After things settled down and the jokes/laughing winded down Gary performed a song...a complete version of "Folsom Prison Blues"...sounding a lot like Johnny Cash in the process. Afterward more comedy and jokes aplenty...including a routine about Gary never stooping to use four letter words in his act in spite of the fact that his name contains four letters a piece: Gary Mule Deer.

They discuss Roger Miller and Gary delivers a very funny one-liner comparing Roger to a walking maraca. You'll have to see the episode for yourself to learn the set-up (in case you hadn't already heard it). Gary remarks that he always preferred to hang out with comical musicians (like Roger) and Ray himself rather than stand-up comedians. Gary cites some of his influences being Jack Benny and The Smothers Brothers and the discussion turns to Steve Martin. Ray remarks that Steve was a cast member and writer on his 1970 summer show for Andy Williams. After some final comical exchanges Gary exits the stage and Ray closes the show performing "Furthermore". Interestingly he uses the original arrangement of the song from the 1960s rather than the bluesy, harmonica heavy 1980s re-recording.

On the next episode, airing locally on November 11th, the special guest is going to be Gary Morris and it's one being promoted as the Veteran's Day/Patriotic Show.

Ray Stevens CabaRay Nashville...Janie Fricke

Hello all...I've finally gotten some free time to write another fan created blog entry about the Ray Stevens CabaRay Nashville television program. In this particular entry I'm focusing on the episode from a week ago...the one promoted as the Halloween episode. It aired on October 28th and it guest starred Janie Fricke.

One of the quintessential country music artists of the 1980s and a popular backup vocalist/harmony singer (heard on many recordings by Johnny Duncan) Janie Fricke also spent a number of years in the cast of The Statler Brothers Show. In 1982 and 1983 she was named the CMA Female Vocalist of the Year.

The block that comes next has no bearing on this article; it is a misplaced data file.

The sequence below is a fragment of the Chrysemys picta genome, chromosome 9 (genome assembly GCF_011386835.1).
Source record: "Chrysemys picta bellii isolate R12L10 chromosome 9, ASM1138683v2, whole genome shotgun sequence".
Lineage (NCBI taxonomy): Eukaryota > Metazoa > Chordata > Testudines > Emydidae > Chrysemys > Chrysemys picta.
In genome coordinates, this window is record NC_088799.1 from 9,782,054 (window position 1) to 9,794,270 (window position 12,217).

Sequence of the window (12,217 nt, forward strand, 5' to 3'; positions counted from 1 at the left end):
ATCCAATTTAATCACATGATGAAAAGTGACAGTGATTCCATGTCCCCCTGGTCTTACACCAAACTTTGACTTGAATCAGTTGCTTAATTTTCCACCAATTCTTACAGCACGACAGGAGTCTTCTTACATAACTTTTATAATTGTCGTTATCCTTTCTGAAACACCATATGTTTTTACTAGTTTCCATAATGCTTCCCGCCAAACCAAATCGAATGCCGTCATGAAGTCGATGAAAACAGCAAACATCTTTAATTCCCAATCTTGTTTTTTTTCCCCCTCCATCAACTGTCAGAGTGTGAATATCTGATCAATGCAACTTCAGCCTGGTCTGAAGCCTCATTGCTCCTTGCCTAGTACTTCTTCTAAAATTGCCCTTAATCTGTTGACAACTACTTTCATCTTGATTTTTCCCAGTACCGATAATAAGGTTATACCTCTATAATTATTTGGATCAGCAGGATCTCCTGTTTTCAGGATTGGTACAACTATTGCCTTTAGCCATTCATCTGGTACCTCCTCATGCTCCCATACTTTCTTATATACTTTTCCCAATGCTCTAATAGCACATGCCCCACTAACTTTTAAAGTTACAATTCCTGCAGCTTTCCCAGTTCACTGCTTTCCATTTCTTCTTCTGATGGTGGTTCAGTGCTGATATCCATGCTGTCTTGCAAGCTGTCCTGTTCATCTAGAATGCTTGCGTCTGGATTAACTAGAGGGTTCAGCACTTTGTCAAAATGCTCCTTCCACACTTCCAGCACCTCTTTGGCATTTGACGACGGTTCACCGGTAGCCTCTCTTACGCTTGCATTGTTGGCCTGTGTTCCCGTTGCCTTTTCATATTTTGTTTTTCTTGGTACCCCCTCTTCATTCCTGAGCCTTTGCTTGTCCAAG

Ray opened this Halloween episode performing his version of "Haunted House"...and before you can think of asking the question...the answer is yes. Ray did record "Haunted House" several years ago for inclusion on his Encyclopedia of Recorded Comedy Music. The performance was his usual best and you'll find yourselves grinning or laughing out loud during the moments in the song in which he recites the line by the ghost...especially the silly evil laugh. This opening performance is followed by a brief Comedy Theater video clip (taped in the early 1990s) of a clean-shaven Buddy Kalb playing the part of a roving reporter asking a bystander about the disturbance caused by sighting Elvis in a U.F.O. but the actual performance of the song isn't aired...the clip abruptly ends just prior.

Ray introduces Janie to the audience and she discusses what's being called The Janie Fricke Collection. At first I thought it was going to be a conversation about a CD release but instead it's a conversation about sewing and needle point. She gives Ray a pillow that she made. He brings up a television special she hosted in the early 1980s and he brings up the special song he wrote for the occasion called "Janie Fricke, I'll Give you a Hickey". He sings a piece of it to her but this time she didn't try to comically assault him like she did back in the early '80s after he performed it.

After this brief performance she returns the favor by saying that a Top-10 hit of hers was recorded with him in mind. The hit, "You Don't Know Love", was recorded by Janie in 1982 and it became a single very early in 1983. As mentioned it hit the Top-10 but it was sandwiched between two of her bigger hits: "It Ain't Easy Bein' Easy" and "He's a Heartache Looking for a Place to Happen". Upon Janie performing "You Don't Know Love" the Comedy Theater is shown once more. This time it's a clip from the Get Serious! movie...the dungeon scene...and the performance of "We Don't Take Nothin' Off Nobody". Janie then returns to sing "Do Me with Love" of her first hits in the early 1980s.

Ray closes the show performing "Sittin' Up with the Dead" of the few times that I've seen him perform the song on television. In the video clip above it features a brief snippet of the performance and the visual effects on display in the background. Given that I'm a week behind I'll close by saying the next episode guest starred Gary Mule Deer and it aired last night. I'll have a recap of that episode soon. This is one of those special nights in that the clocks are set back 1 hour. I began this blog entry a little before 2am but due to the "fall back" time change it's 1:32am (whereas if the time wasn't set back an hour it would be 2:32am right now).